Sree Chitra Institute develops multiplex RT-PCR kit that can detect new strains of Wuhan virus

A new multiplex RT-PCR kit developed by Sree Chitra Tirunal Institute for Medical Sciences and Technology (SCTIMST), an institute under the Department of Science and Technology (DST), has a higher accuracy of detecting Wuhan virus or the new coronavirus across its various mutant strains now spreading the pandemic.

As the pandemic is going through a second wave with multiple variants, the selection of target genes in multiplex RT-PCR assay is becoming critical for accurate detection of the virus.
“This unique RT-PCR kit will be a significant weapon in our fight against Covid-19 by a facile detection of SARS-CoV-2 mutations,” secretary, DST,  Ashutosh Sharma, said.
Even though the Wuhan virus makes far fewer errors than other RNA viruses, the mutations in S, R, and N genes often interfere with RT-PCR assay. For example, the “variant of concern” B1.1.7 (also known as the UK variant) has a 69-70del, due to deletion of 6 bases in the RNA, which resulted in S gene drop out from RT-PCR assay.
The new multiplex RT-PCR kit developed by Sree Chitra Tirunal Institute for Medical Sciences and Technology (SCTIMST), an institute of national importance under the Department of Science and Technology, targets two SARS CoV2 genes: RdRp and ORFb-nsp14, and the human RNAse P gene as the internal control to help detect a range of mutant strains.
Various studies have shown that RdRp and ORF1b-nsp14 genes are more sensitive in detecting the new coronavirus. In order to target the multiple variants in the second wave, using two highly accurate confirmatory genes like RdRp and ORF-nsp14, can give precise results. The ORFb-nsp14 is one of the least mutated genes in the new coronavirus and currently, there are no kits in the market with ORF-nsp14 as the target, says a DST release.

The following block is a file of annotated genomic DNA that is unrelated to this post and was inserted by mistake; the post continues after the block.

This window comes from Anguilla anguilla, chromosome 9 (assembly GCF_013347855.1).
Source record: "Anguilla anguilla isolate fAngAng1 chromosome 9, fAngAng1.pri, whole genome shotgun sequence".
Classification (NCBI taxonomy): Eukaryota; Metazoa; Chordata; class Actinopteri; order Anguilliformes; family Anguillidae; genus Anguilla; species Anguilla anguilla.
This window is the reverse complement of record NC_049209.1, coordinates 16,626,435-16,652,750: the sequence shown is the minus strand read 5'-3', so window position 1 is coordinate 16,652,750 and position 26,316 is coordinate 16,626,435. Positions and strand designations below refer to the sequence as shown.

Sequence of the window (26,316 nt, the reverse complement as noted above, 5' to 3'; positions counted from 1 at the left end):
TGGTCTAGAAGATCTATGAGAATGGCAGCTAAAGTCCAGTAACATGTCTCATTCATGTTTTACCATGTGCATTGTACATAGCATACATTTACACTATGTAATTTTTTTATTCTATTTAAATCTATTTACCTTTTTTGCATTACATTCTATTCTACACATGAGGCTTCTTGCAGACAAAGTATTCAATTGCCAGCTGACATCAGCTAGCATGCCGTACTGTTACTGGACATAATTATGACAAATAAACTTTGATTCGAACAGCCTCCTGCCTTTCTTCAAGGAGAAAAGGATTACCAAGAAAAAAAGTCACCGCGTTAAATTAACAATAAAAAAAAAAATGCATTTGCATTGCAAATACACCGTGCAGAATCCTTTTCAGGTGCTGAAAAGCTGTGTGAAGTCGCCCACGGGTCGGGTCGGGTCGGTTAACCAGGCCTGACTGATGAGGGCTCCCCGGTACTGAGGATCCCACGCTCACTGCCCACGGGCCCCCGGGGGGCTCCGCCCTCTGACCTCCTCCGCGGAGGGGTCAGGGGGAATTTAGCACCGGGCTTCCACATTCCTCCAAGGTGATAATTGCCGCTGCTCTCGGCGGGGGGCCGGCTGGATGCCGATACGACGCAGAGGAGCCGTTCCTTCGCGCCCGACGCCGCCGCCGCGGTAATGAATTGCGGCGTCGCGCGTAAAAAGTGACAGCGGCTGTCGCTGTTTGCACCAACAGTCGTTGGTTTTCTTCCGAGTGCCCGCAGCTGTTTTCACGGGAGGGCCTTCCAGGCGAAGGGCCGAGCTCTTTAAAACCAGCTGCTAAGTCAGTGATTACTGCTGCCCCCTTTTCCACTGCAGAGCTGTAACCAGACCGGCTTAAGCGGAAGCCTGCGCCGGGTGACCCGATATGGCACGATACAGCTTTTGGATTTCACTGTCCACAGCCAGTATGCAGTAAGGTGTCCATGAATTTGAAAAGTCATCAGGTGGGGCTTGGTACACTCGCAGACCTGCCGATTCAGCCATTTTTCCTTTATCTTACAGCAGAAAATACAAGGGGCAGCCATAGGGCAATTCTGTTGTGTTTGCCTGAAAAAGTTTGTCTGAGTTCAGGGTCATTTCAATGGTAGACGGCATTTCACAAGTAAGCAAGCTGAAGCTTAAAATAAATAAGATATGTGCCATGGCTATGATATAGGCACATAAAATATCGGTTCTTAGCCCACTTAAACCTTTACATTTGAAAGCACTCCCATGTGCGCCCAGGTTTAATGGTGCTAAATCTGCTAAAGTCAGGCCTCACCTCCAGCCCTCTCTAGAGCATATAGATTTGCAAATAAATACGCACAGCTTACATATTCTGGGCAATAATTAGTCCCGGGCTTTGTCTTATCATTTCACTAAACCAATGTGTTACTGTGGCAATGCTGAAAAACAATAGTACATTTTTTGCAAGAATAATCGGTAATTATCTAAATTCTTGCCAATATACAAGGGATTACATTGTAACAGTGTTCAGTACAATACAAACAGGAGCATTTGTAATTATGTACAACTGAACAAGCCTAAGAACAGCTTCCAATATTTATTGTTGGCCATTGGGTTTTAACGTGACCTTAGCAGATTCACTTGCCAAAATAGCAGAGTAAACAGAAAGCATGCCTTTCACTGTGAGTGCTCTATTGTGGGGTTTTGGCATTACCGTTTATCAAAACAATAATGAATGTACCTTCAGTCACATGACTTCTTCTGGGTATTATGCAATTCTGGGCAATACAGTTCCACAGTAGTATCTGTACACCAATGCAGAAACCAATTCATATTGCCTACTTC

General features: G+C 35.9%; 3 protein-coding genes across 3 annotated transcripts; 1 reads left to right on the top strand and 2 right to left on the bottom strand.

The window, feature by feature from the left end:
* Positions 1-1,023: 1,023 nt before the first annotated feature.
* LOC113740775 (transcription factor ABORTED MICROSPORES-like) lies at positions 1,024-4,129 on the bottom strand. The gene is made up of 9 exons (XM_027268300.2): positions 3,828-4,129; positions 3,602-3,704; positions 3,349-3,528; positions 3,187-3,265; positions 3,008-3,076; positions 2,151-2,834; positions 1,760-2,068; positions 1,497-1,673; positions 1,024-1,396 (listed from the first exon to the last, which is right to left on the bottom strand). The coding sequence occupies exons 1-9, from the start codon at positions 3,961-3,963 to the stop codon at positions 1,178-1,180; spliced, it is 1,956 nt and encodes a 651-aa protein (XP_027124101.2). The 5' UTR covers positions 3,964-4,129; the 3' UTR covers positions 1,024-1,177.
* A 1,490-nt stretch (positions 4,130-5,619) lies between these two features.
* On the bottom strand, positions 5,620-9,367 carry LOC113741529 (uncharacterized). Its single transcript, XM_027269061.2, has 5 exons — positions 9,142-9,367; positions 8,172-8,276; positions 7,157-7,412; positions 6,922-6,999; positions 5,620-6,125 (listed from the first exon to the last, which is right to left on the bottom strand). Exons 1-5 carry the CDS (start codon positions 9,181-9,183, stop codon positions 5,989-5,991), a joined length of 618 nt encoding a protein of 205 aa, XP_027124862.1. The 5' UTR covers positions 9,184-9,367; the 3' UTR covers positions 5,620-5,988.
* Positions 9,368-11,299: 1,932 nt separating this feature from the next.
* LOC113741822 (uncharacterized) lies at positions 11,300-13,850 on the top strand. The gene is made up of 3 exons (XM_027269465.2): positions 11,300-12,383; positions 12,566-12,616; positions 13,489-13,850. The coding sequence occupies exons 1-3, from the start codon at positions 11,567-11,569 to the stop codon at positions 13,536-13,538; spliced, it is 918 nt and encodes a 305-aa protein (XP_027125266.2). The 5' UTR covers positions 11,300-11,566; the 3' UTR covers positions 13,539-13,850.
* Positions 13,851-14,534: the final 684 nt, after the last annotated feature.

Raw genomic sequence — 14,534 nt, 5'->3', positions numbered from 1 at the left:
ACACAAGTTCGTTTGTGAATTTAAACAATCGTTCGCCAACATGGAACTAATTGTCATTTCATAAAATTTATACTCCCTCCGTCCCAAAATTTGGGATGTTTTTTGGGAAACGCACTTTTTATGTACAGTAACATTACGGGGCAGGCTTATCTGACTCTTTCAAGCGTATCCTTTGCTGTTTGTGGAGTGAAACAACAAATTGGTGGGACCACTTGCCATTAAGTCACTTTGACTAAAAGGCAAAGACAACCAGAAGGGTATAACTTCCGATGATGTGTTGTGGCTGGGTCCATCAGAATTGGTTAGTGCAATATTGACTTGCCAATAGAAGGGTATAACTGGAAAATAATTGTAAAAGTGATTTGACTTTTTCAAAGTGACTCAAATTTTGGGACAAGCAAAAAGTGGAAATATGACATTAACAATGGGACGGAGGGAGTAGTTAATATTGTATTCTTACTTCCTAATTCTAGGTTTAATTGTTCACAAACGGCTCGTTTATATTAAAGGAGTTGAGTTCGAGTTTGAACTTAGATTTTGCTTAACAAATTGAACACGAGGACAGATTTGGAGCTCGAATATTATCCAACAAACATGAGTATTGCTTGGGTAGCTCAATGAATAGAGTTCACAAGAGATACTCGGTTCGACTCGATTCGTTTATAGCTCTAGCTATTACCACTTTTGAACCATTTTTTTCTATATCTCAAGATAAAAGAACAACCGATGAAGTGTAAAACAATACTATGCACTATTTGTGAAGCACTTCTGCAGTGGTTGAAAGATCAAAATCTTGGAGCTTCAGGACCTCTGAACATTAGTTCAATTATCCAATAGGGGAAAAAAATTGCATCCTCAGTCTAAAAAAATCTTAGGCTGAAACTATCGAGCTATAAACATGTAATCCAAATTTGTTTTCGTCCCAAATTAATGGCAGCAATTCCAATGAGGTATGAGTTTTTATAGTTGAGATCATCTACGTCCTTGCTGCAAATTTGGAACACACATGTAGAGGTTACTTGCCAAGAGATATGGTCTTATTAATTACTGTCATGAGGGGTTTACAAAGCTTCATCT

The new kit is based on multiplex Taqman chemistry, amplifying all three genes in a single reaction. The amplification time for the assay is 45 minutes, apart from the time required for the RNA isolation from nasopharyngeal swab samples. Multiplexing two confirmatory genes will help shortlist possible new variants if one of the genes fails to amplify and can be marked for sequence analysis.
ICMR has validated this kit at the National Institute of Virology, Pune, and found that it has 97.3 per cent sensitivity and 100 per cent specificity in coronavirus detection.
SCTIMST has signed a non-exclusive license MoU with Huwel Lifesciences, Hyderabad, to commercialise the kit.